If we watch Nature closely, it is easy to arrive at the conclusion that everything has a purpose. Animals don’t make a noise, except to produce some useful effect – such as attracting mates, or scaring rivals and predators. For social animals, the purpose may be mutual aid – such as communicating the location of food or the presence of danger.
Where does this purpose come from? Some people argue that the purpose is assigned by some abstract entity (the “Great Designer”), which they may label either God or Evolution. The theory of Intelligent Design avers that the Great Designer must be an intelligent reasoning Being. The existence of God is proved by the so-called Argument from Design.
Against this, many scientists argue that the Great Designer is essentially a blind process, from which purposes emerge by accident. The Great Designer is what Richard Dawkins calls The Blind Watchmaker.
But there is a third possible explanation. Perhaps purposes are not assigned by the Great Designer, but by the Lesser Designer – in other words, ourselves as observers.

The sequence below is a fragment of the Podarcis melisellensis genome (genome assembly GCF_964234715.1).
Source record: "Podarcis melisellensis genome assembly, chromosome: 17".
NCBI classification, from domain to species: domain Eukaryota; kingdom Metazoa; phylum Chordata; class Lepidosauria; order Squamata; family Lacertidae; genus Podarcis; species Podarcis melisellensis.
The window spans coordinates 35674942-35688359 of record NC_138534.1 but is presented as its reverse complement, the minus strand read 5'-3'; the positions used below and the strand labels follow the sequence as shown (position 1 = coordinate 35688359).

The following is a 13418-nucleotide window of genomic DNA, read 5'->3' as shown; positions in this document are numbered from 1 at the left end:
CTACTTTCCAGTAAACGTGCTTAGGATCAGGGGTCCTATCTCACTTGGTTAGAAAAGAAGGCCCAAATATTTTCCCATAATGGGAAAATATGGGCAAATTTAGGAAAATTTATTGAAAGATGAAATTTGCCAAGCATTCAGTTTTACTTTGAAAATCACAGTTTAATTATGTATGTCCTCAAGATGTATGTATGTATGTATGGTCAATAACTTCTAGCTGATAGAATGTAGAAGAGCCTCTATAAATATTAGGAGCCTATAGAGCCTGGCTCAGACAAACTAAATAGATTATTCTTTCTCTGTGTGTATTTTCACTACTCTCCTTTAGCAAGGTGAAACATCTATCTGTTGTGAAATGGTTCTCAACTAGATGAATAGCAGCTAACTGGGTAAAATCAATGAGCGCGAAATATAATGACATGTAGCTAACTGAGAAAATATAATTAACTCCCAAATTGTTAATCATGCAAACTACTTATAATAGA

For example, consider a crow that shrieks at the approach of a cat. The effect of this shriek is not just warning other crows (which can be explained in terms of the survival of the species) but all other birds and rodents in the neighbourhood. Based on this apparent mutuality of interest between woodland creatures of different species, we may start to tell ourselves fairy stories about animals that can talk, animals that can collaborate, actions whose purpose is not limited to a single individual or even a single species, but to Nature as a whole.
Such collective purposes only exist within a particular narrative frame – they are our way of making sense of the world around us. But it is difficult to see how such narratives can resolve the big metaphysical questions of Intelligent Design, if the design is merely the reflection of our own imagination.